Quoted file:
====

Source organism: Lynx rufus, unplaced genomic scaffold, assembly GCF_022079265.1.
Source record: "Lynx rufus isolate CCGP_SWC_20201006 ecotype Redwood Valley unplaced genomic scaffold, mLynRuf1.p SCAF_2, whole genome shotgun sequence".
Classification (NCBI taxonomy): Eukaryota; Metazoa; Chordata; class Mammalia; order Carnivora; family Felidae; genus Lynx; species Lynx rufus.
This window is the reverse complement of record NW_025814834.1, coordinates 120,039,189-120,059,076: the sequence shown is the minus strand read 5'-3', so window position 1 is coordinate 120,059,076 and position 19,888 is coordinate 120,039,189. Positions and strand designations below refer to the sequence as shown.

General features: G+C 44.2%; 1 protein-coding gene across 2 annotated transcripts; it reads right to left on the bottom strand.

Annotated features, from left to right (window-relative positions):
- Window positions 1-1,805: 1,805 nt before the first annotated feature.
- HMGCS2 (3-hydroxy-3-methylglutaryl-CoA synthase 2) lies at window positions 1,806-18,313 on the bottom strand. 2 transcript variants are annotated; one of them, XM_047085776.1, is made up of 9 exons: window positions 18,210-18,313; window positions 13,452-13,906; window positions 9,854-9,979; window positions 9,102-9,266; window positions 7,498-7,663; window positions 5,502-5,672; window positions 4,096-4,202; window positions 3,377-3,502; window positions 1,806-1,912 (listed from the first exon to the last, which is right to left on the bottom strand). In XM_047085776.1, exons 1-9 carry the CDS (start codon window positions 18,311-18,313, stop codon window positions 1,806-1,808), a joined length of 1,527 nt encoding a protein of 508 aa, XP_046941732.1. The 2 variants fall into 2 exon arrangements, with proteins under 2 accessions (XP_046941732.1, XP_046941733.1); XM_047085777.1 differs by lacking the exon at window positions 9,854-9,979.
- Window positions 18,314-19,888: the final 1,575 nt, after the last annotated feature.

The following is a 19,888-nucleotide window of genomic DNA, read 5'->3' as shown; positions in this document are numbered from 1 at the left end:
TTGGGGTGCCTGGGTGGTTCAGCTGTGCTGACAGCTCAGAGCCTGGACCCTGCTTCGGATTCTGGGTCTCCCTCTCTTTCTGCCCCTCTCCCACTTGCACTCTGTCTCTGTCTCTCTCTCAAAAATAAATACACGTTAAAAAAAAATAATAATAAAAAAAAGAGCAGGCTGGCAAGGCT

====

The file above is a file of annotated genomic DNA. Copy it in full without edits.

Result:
Source organism: Lynx rufus, unplaced genomic scaffold, assembly GCF_022079265.1.
Source record: "Lynx rufus isolate CCGP_SWC_20201006 ecotype Redwood Valley unplaced genomic scaffold, mLynRuf1.p SCAF_2, whole genome shotgun sequence".
Classification (NCBI taxonomy): Eukaryota; Metazoa; Chordata; class Mammalia; order Carnivora; family Felidae; genus Lynx; species Lynx rufus.
This window is the reverse complement of record NW_025814834.1, coordinates 120,039,189-120,059,076: the sequence shown is the minus strand read 5'-3', so window position 1 is coordinate 120,059,076 and position 19,888 is coordinate 120,039,189. Positions and strand designations below refer to the sequence as shown.

General features: G+C 44.2%; 1 protein-coding gene across 2 annotated transcripts; it reads right to left on the bottom strand.

Annotated features, from left to right (window-relative positions):
- Window positions 1-1,805: 1,805 nt before the first annotated feature.
- HMGCS2 (3-hydroxy-3-methylglutaryl-CoA synthase 2) lies at window positions 1,806-18,313 on the bottom strand. 2 transcript variants are annotated; one of them, XM_047085776.1, is made up of 9 exons: window positions 18,210-18,313; window positions 13,452-13,906; window positions 9,854-9,979; window positions 9,102-9,266; window positions 7,498-7,663; window positions 5,502-5,672; window positions 4,096-4,202; window positions 3,377-3,502; window positions 1,806-1,912 (listed from the first exon to the last, which is right to left on the bottom strand). In XM_047085776.1, exons 1-9 carry the CDS (start codon window positions 18,311-18,313, stop codon window positions 1,806-1,808), a joined length of 1,527 nt encoding a protein of 508 aa, XP_046941732.1. The 2 variants fall into 2 exon arrangements, with proteins under 2 accessions (XP_046941732.1, XP_046941733.1); XM_047085777.1 differs by lacking the exon at window positions 9,854-9,979.
- Window positions 18,314-19,888: the final 1,575 nt, after the last annotated feature.

The following is a 19,888-nucleotide window of genomic DNA, read 5'->3' as shown; positions in this document are numbered from 1 at the left end:
TTGGGGTGCCTGGGTGGTTCAGCTGTGCTGACAGCTCAGAGCCTGGACCCTGCTTCGGATTCTGGGTCTCCCTCTCTTTCTGCCCCTCTCCCACTTGCACTCTGTCTCTGTCTCTCTCTCAAAAATAAATACACGTTAAAAAAAAATAATAATAAAAAAAAGAGCAGGCTGGCAAGGCT